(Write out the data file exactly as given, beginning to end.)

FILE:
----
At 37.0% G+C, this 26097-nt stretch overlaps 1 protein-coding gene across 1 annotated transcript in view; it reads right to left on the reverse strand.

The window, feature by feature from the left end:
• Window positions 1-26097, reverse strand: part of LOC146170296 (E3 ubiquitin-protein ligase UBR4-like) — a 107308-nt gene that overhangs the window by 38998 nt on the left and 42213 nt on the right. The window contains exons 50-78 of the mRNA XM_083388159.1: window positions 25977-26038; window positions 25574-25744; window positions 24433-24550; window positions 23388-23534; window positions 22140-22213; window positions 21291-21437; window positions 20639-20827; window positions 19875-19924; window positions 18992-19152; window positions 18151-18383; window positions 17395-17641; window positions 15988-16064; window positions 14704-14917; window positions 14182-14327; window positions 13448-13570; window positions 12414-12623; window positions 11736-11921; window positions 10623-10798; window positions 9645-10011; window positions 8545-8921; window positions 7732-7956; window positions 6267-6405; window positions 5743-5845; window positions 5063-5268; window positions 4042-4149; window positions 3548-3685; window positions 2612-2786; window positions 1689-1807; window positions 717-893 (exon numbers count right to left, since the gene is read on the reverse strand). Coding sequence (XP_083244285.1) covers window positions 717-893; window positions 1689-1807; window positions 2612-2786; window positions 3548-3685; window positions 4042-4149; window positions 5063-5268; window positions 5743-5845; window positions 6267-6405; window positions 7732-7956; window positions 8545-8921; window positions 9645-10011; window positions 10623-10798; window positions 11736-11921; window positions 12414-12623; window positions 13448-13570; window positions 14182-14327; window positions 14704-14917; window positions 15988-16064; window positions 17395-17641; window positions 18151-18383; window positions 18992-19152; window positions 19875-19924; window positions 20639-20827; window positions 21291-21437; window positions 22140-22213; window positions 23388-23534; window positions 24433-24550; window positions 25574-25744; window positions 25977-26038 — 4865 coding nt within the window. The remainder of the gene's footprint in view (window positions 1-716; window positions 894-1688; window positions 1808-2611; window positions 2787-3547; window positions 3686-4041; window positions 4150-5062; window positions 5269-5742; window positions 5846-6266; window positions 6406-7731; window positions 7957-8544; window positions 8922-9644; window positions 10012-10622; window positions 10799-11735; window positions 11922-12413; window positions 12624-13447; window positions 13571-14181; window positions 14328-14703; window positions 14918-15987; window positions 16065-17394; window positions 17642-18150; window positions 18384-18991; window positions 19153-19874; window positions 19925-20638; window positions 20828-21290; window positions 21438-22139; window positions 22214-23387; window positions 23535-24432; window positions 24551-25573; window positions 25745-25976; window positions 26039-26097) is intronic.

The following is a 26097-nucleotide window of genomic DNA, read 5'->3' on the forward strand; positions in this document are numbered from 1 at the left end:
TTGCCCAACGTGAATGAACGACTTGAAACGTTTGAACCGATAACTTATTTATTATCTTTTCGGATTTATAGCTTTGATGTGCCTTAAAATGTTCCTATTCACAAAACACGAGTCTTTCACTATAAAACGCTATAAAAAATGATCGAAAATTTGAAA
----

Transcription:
At 37.0% G+C, this 26097-nt stretch overlaps 1 protein-coding gene across 1 annotated transcript in view; it reads right to left on the reverse strand.

The window, feature by feature from the left end:
• Window positions 1-26097, reverse strand: part of LOC146170296 (E3 ubiquitin-protein ligase UBR4-like) — a 107308-nt gene that overhangs the window by 38998 nt on the left and 42213 nt on the right. The window contains exons 50-78 of the mRNA XM_083388159.1: window positions 25977-26038; window positions 25574-25744; window positions 24433-24550; window positions 23388-23534; window positions 22140-22213; window positions 21291-21437; window positions 20639-20827; window positions 19875-19924; window positions 18992-19152; window positions 18151-18383; window positions 17395-17641; window positions 15988-16064; window positions 14704-14917; window positions 14182-14327; window positions 13448-13570; window positions 12414-12623; window positions 11736-11921; window positions 10623-10798; window positions 9645-10011; window positions 8545-8921; window positions 7732-7956; window positions 6267-6405; window positions 5743-5845; window positions 5063-5268; window positions 4042-4149; window positions 3548-3685; window positions 2612-2786; window positions 1689-1807; window positions 717-893 (exon numbers count right to left, since the gene is read on the reverse strand). Coding sequence (XP_083244285.1) covers window positions 717-893; window positions 1689-1807; window positions 2612-2786; window positions 3548-3685; window positions 4042-4149; window positions 5063-5268; window positions 5743-5845; window positions 6267-6405; window positions 7732-7956; window positions 8545-8921; window positions 9645-10011; window positions 10623-10798; window positions 11736-11921; window positions 12414-12623; window positions 13448-13570; window positions 14182-14327; window positions 14704-14917; window positions 15988-16064; window positions 17395-17641; window positions 18151-18383; window positions 18992-19152; window positions 19875-19924; window positions 20639-20827; window positions 21291-21437; window positions 22140-22213; window positions 23388-23534; window positions 24433-24550; window positions 25574-25744; window positions 25977-26038 — 4865 coding nt within the window. The remainder of the gene's footprint in view (window positions 1-716; window positions 894-1688; window positions 1808-2611; window positions 2787-3547; window positions 3686-4041; window positions 4150-5062; window positions 5269-5742; window positions 5846-6266; window positions 6406-7731; window positions 7957-8544; window positions 8922-9644; window positions 10012-10622; window positions 10799-11735; window positions 11922-12413; window positions 12624-13447; window positions 13571-14181; window positions 14328-14703; window positions 14918-15987; window positions 16065-17394; window positions 17642-18150; window positions 18384-18991; window positions 19153-19874; window positions 19925-20638; window positions 20828-21290; window positions 21438-22139; window positions 22214-23387; window positions 23535-24432; window positions 24551-25573; window positions 25745-25976; window positions 26039-26097) is intronic.

The following is a 26097-nucleotide window of genomic DNA, read 5'->3' on the forward strand; positions in this document are numbered from 1 at the left end:
TTGCCCAACGTGAATGAACGACTTGAAACGTTTGAACCGATAACTTATTTATTATCTTTTCGGATTTATAGCTTTGATGTGCCTTAAAATGTTCCTATTCACAAAACACGAGTCTTTCACTATAAAACGCTATAAAAAATGATCGAAAATTTGAAA